December 18, 2009

NY Times Art in Review: Eric Fischl, Richard Hawkins


Eric Fischl at Mary Boone, installation view.

"ERIC FISCHL: Corrida in Ronda," Mary Boone, Chelsea. Through December 19. Karen Rosenberg: For centuries, bullfights have been catnip to artists. Adding himself to a list that includes Velázquez, Manet and Picasso, Eric Fischl made a recent pilgrimage to the Corrida Goyesca in Spain. Held each fall in the Andalusian town of Ronda, it features toreros in Goya-inspired attire: rich stuff for any figurative painter. But Mr. Fischl’s nearly life-size canvases are hardly nostalgic. Instead they reckon with the current status of the bullfight, a sexy but endangered tradition losing ground to other forms of entertainment and under threat from animal-rights activists....In this particular contest, anyway, Mr. Fischl may be choosing sides. The animal looks harmless, or at least neutralized; in most of the paintings, he sits or lies on the ground, sword hilts protruding from his coat. And in a painting at the gallery entrance, Mr. Fischl presents a solo and very sympathetic bull, in a pose that implies vulnerability and reflection.


Richard Hawkins, "Shinjuku Boy No. 6," 2008, collage, 59x47cm, Courtesy Galerie Daniel Buchholz


Richard Hawkins, "Urbis Paganus," 2006, Installation view at Richard Telles

"RICHARD HAWKINS," Greene Naftali, Chelsea  Through Jan. 23. Ken Johnson: Few artists who write about their works seem to realize how painful their verbiage can be for viewers to read. But there are some who reward the effort it takes to read while standing up. The Los Angeles artist Richard Hawkins is one. Mr. Hawkins’s enjoyably diversified exhibition includes messy collages revolving around pictures of pretty young men cut out of magazines and clothing catalogs; slapdash abstract paintings that look like rejects from Mary Heilmann’s studio; and garishly colorful, cartoonish paintings of men in erotically suggestive poses and situations. Most engaging is a series of collages called “Treatise on Posteriority.” That is not a typo: each page presents several pictures of ancient Greek and Roman sculptures of athletic men shot from behind to show their well-formed buttocks and backs. The reproductions are accompanied by delightfully comical commentaries, hand-printed in white on black, that sound as if they had been written by a lascivious, homosexual art historian.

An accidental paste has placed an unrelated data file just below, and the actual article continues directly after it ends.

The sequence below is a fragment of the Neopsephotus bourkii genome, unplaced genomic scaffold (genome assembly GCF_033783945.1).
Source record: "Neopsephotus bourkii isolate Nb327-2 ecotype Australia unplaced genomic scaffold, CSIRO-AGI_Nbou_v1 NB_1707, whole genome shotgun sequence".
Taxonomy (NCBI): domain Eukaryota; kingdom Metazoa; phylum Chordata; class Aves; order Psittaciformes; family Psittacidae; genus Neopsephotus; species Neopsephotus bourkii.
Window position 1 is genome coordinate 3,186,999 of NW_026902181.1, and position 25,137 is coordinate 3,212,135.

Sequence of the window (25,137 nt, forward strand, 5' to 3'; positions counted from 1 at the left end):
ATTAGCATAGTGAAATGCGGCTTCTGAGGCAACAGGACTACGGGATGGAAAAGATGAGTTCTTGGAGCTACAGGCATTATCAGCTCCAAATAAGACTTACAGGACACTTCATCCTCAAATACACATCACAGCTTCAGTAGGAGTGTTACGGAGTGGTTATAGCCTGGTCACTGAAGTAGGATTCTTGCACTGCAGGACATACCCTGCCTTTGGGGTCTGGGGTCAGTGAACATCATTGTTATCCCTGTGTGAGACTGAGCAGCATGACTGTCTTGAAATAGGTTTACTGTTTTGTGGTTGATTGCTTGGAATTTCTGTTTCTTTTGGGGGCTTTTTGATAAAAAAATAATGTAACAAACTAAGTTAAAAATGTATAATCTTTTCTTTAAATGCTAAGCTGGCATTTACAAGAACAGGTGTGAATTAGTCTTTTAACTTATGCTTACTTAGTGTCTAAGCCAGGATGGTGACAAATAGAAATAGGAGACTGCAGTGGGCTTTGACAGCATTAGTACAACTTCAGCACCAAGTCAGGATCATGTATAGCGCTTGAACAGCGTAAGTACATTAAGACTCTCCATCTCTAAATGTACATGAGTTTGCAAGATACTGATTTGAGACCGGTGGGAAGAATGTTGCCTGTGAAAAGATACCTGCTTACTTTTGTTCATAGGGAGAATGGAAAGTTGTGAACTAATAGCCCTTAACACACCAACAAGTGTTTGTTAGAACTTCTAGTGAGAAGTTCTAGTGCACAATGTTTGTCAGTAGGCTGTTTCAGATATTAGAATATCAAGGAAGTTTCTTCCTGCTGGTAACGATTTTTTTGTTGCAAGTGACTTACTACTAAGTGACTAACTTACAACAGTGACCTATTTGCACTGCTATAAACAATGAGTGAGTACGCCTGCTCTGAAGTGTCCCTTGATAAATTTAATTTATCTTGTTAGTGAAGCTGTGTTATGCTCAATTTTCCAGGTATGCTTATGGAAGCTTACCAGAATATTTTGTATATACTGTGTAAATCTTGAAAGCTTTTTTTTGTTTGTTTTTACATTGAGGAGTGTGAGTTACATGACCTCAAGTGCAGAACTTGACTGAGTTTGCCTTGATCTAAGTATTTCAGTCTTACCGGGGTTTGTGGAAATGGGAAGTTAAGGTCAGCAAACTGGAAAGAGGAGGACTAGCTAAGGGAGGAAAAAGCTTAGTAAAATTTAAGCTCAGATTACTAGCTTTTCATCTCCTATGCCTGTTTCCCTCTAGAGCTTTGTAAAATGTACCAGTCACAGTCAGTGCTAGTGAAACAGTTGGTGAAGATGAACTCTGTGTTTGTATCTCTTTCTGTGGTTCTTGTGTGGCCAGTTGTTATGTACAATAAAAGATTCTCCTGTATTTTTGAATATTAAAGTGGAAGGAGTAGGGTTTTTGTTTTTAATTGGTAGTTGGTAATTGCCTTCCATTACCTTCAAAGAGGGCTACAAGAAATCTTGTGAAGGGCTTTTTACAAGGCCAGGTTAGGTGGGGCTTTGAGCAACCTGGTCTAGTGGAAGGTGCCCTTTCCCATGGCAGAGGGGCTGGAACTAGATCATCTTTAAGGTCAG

Keen to emphasize the erotic appeal of classical statuary, Mr. Hawkins suggests that it might even have served as a form of pornography....Mr. Hawkins offers a refreshingly ribald corrective to the high-minded, asexual decorum of traditional art history. (Note to gallery: Web sites featuring Flash animations are not blogger friendly, so I was unable to include images from your show in this post.)

Read the entire Art in Review column here.

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